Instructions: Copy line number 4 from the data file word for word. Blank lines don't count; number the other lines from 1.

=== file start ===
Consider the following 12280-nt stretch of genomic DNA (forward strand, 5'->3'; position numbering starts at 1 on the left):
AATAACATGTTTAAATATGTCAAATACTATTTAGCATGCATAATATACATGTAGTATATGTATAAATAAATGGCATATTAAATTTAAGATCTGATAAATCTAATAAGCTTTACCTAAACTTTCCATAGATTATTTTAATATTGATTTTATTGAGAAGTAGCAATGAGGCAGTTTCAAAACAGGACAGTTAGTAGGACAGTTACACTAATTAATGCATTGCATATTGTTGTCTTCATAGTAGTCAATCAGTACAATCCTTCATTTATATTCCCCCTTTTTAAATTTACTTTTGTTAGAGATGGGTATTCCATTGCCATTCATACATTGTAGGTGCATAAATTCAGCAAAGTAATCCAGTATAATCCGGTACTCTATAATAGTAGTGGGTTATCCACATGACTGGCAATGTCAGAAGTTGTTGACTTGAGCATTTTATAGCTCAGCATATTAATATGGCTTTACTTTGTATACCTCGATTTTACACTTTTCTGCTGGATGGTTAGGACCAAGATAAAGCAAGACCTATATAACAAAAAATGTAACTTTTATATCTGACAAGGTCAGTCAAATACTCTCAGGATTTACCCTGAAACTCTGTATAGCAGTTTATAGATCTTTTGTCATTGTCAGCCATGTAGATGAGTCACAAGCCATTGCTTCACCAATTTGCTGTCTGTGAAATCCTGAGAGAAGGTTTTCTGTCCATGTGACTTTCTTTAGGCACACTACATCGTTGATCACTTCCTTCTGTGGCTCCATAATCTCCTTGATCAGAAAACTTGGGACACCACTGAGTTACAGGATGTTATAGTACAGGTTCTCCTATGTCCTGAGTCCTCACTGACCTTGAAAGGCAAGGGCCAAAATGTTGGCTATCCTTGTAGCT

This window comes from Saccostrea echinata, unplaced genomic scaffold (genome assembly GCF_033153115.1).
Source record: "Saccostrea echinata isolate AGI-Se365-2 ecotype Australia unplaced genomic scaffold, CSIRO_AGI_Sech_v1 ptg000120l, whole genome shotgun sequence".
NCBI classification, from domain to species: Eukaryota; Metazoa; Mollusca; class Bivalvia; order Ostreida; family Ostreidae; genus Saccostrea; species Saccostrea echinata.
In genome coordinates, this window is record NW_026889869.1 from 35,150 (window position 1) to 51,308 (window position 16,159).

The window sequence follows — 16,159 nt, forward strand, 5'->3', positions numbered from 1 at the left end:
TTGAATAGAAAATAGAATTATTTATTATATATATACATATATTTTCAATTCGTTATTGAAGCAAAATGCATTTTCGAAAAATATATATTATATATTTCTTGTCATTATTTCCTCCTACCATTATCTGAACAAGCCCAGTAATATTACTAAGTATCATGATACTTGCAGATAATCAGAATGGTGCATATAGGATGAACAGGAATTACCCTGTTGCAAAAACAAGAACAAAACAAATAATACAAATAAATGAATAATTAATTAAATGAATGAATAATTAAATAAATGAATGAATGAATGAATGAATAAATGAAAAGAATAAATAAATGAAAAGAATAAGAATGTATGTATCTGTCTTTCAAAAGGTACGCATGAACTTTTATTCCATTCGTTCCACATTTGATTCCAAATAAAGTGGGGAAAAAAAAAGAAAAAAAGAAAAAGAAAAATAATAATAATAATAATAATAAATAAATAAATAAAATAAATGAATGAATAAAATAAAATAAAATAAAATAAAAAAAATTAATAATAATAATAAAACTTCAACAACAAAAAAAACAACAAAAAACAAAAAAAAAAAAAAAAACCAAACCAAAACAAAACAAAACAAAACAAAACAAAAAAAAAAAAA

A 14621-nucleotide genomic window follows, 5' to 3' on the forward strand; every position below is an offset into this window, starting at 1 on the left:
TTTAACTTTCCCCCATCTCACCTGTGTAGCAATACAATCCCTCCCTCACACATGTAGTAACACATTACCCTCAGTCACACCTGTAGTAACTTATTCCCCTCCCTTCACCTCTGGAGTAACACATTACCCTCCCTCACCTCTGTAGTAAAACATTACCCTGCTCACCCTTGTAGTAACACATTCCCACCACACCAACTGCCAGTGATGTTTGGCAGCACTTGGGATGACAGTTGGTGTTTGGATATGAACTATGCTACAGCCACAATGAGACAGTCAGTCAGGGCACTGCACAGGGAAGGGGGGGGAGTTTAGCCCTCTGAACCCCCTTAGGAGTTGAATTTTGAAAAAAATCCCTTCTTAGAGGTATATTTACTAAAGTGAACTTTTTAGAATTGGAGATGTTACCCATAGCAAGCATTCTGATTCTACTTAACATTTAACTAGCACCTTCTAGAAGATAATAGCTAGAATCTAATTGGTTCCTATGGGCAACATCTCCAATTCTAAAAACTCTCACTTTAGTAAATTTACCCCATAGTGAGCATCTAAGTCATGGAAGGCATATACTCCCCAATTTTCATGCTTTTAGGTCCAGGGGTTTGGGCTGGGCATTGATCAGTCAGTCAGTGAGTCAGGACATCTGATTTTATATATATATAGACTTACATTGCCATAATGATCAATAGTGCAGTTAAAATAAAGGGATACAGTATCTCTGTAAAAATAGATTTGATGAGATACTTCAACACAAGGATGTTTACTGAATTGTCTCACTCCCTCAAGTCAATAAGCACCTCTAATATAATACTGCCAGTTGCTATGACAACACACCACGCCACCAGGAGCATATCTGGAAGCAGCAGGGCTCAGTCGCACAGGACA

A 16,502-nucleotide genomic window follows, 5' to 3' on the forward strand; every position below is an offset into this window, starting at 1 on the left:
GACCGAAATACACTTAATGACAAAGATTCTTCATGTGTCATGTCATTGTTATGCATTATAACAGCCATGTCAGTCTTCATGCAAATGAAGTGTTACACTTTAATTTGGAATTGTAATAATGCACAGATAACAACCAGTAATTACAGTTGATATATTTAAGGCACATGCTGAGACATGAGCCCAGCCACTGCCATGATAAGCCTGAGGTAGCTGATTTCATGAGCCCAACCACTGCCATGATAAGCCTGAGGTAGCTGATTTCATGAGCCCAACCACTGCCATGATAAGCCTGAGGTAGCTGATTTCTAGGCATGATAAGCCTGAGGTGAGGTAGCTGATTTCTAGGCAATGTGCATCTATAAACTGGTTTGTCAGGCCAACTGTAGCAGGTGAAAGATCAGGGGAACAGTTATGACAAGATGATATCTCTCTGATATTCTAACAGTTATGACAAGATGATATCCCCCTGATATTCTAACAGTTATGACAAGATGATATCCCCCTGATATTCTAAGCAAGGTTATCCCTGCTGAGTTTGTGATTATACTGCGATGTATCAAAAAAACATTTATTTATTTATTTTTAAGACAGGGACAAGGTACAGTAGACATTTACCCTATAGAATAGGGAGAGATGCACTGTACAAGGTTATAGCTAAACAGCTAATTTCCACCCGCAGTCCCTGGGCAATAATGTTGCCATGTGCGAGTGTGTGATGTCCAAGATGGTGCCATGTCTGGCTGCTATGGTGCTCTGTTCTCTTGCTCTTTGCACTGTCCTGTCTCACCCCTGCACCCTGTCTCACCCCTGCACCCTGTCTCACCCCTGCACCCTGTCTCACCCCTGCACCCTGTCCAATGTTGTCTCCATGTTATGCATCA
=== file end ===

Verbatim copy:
Source record: "Saccostrea echinata isolate AGI-Se365-2 ecotype Australia unplaced genomic scaffold, CSIRO_AGI_Sech_v1 ptg000120l, whole genome shotgun sequence".